April 3, 2009— -- It's only April, but it has been quite a year for travelers Neville and Catherine Hockley.
They've seen Panama and transited the famed canal. They've set out into the Pacific Ocean for the first open-water leg of their around-the-world journey. The latest stop on their sailboat "Dream Time"? An exploration of the isolated Galapagos Islands.
Read the latest excerpts from the Hockleys' adventure below and visit the boat's Web site to learn more about their journey.
Neville Hockley wrote: As it turns out, 2009 is a very special year for the Galapagos. So much, in fact, that the Prince of Wales, Prince Charles, and his wife, the Duchess of Cornwall, graced the islands with their royal presence just a few days ago, participating in the celebration of the birthday of Charles Darwin, who was born 200 years ago. To add to the excitement, it is also the 150th anniversary of Darwin's masterpiece "The Origin of Species" (much of his research and theories were greatly influenced by the unique animals found in the Galapagos) and it is also the island's 50th anniversary in becoming a national park. So, not wanting to miss out on all the fun and festivities, Catherine and I took a special two-day excursion over to Santa Cruz Island to celebrate the anniversaries and to visit the Charles Darwin Foundation Headquarters for ourselves.
About 40 miles from San Cristobal, Santa Cruz Island has the main port of entry for the Galapagos and is home to approximately 10,000 residents -- the majority of people living on the islands.
The most famous resident of all is Lonesome George. Lonesome George, sadly, is the last surviving tortoise of his particular kind and when he's gone, his variety of tortoise, which could only be found on Pinta Island, will be gone from the world, forever! Poor George, from what I understand, is only 85 years old, barely middle aged. So in an effort to try and save this tortoise from extinction, the Darwin Foundation has introduced two hottie tortoises from Wolf Volcano (on a neighboring island) that are genetically closely related to George, and have been given instructions to seduce the lonely fellow in an effort to create lots of new little Georges. Unfortunately, their efforts, thus far, have failed. Perhaps it's the stress of performing under pressure or, more than likely, George's solitary existence. Whatever it is, Lonesome George isn't interested.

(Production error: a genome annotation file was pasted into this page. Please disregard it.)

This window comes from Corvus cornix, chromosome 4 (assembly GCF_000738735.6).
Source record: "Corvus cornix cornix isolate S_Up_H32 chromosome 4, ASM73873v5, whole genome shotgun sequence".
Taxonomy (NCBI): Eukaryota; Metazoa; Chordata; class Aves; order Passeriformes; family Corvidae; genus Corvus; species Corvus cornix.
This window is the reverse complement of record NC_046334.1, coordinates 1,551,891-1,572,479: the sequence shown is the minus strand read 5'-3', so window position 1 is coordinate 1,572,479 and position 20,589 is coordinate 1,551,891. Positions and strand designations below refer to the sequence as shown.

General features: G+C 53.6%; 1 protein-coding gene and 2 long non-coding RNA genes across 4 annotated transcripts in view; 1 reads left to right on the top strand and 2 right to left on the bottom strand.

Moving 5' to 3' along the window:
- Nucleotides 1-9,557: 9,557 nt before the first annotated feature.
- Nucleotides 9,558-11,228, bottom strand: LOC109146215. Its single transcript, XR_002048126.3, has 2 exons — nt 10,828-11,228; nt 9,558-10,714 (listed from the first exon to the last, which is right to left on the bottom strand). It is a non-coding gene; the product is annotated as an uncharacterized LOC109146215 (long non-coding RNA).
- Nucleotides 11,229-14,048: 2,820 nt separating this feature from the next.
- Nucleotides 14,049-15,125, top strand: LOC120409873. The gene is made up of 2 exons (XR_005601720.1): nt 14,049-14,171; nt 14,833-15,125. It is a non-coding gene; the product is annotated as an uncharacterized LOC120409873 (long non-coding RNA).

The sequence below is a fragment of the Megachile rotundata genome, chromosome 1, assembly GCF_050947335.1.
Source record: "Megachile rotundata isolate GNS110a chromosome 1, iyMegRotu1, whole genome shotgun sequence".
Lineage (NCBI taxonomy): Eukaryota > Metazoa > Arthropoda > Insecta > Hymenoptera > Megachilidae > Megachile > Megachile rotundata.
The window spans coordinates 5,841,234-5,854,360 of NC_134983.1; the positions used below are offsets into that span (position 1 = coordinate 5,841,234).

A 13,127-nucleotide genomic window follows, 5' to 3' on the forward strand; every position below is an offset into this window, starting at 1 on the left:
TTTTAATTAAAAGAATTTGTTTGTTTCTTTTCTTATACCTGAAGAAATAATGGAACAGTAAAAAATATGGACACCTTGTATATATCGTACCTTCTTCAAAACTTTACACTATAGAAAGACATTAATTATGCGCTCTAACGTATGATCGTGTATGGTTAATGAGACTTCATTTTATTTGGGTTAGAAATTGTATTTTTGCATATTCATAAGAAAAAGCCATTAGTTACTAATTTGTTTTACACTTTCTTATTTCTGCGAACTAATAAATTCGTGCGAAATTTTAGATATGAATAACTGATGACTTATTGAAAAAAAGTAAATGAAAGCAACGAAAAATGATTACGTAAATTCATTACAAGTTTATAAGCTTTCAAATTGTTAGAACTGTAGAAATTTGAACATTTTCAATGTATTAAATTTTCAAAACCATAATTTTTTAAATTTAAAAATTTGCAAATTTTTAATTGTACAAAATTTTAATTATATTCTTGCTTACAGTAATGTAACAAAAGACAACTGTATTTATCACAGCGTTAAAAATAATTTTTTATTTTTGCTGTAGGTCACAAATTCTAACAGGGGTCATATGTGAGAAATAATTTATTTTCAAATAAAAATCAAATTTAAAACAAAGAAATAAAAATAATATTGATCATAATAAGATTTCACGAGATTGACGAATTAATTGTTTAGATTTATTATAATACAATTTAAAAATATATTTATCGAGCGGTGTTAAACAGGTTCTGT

The signage next to George's corral hinted, as a last resort, that George might have to be cloned. Even though it's a very costly procedure and the odds of a successful clone are extremely slim, the Darwin Foundation is, nevertheless, considering the option. I wonder what old Mr. Darwin would make of that?
Pondering George's potential cloning and Darwin's theories of evolution, Catherine and I spent the afternoon discussing the sad irony of the situation on Tortuga Bay Beach, the largest beach in the Galapagos. Practically deserted except for a handful of die-hard surfers, the stunning bay of beautiful floury white sand, gentle breaking surf, marine Iguanas and pelicans, I suspect, looks much the same today as it did when Darwin first stepped foot on the islands in 1835. However, so many things in the world have changed in only the last 170 years. We've evolved, for sure, and made remarkable advancements, but seeing a plastic bottle washed-up on the beach and another cruise ship trailing black diesel smoke across the horizon, you have to wonder, are we evolving in entirely the right direction?